Citation

Steenblock DA, Ikrar T, Antonio ASS, Wardaningsih E, Azizi MJ (2018) Amyotrophic Lateral Sclerosis (ALS) Linked to Intestinal Microbiota Dysbiosis & Systemic Microbial Infection in Human Patients: A Cross-Sectional Clinical Study. Int J Neurodegener Dis 1:003. doi.org/10.23937/ijnd-2017/1710003

Copyright

© 2018 Steenblock DA, et al. This is an open-access article distributed under the terms of the Creative Commons Attribution License, which permits unrestricted use, distribution, and reproduction in any medium, provided the original author and source are credited.

RESEARCH ARTICLE | OPEN ACCESS DOI: 10.23937/ijnd-2017/1710003

Amyotrophic Lateral Sclerosis (ALS) Linked to Intestinal Microbiota Dysbiosis & Systemic Microbial Infection in Human Patients: A Cross-Sectional Clinical Study

David A Steenblock1#, Taruna Ikrar2,3,4*#, Andrew S San Antonio2,4, Elfi Wardaningsih4 and Masoud J Azizi1,4

1Steenblock Research Institute, USA

22International School of Biomedical Sciences, Pacific Health Sciences University, USA

3Cellcure Center, The Indonesia Army and Presidential Central Hospital, Indonesia

4Neurodegenerative Disease Research Program, Pacific Health Sciences University, USA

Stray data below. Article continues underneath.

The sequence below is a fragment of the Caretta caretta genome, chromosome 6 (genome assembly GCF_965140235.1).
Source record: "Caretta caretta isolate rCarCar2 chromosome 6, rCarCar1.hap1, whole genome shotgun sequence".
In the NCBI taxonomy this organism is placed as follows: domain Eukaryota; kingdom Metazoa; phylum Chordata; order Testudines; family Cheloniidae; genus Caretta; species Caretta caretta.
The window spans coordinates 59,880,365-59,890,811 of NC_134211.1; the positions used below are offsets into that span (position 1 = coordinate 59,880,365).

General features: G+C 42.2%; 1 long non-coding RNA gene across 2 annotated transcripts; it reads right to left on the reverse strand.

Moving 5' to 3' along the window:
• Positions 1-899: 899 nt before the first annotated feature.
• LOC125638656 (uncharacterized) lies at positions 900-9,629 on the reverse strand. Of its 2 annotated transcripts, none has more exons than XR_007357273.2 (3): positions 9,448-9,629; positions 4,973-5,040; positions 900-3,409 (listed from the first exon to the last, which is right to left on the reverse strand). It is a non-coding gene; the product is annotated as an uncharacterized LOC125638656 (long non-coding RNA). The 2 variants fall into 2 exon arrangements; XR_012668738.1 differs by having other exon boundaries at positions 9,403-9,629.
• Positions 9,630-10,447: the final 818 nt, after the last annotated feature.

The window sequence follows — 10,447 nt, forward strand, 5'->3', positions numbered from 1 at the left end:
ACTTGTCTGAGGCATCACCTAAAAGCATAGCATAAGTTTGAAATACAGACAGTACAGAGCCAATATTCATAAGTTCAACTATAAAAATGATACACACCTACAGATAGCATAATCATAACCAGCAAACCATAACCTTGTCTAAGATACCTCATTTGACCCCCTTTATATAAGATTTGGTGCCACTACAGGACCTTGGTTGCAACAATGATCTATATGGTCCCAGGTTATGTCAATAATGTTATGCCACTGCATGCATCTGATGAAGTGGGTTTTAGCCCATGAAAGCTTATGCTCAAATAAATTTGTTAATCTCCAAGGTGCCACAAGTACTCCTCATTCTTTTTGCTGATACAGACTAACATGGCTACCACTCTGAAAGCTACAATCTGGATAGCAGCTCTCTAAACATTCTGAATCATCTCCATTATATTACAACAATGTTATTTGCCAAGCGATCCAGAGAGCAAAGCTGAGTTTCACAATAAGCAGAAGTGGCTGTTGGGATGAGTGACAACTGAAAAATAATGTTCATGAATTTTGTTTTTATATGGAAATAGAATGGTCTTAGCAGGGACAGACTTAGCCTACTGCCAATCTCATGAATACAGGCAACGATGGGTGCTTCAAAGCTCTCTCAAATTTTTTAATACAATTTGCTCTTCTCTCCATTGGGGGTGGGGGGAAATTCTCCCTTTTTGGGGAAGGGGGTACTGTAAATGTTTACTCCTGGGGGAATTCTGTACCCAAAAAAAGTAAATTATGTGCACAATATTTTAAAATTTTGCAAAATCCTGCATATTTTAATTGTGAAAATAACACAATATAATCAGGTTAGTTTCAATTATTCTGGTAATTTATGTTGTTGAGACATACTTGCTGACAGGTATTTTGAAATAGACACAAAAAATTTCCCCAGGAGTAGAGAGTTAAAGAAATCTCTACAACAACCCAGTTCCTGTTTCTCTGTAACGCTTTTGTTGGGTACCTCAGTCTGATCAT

#These authors (T.I. & D.A.S.) contributed equally to this work.

Abstract

Amyotrophic Lateral Sclerosis (ALS) or Lou Gehrig's disease is a neurodegenerative and neuromuscular disorder characterized by a progressive death of motor neurons & motor paralysis that culminates in death, usually within 3-5 years of diagnosis from respiratory failure due to paralysis. Currently approved ALS therapies are not curative and fail to increase healthy lifespan. The worldwide prevalence of ALS is expected to increase by 69% over the next 25 years, yet its etiology remains scientifically unverified, complicating the discovery and development of effective therapies. Through this cross-sectional clinical study employing microbiological and cellular analyses of fecal and blood samples isolated from human patients with and without ALS, we achieved to confirm recently emerging pre-clinical and clinical evidence linking ALS with intestinal dysbiosis & systemic microbial infection, and thus provide rationale for future scientific investigations of intestinal dysbiosis as a potential therapeutic target for improving and extending the healthy lifespan of human patients diagnosed with ALS.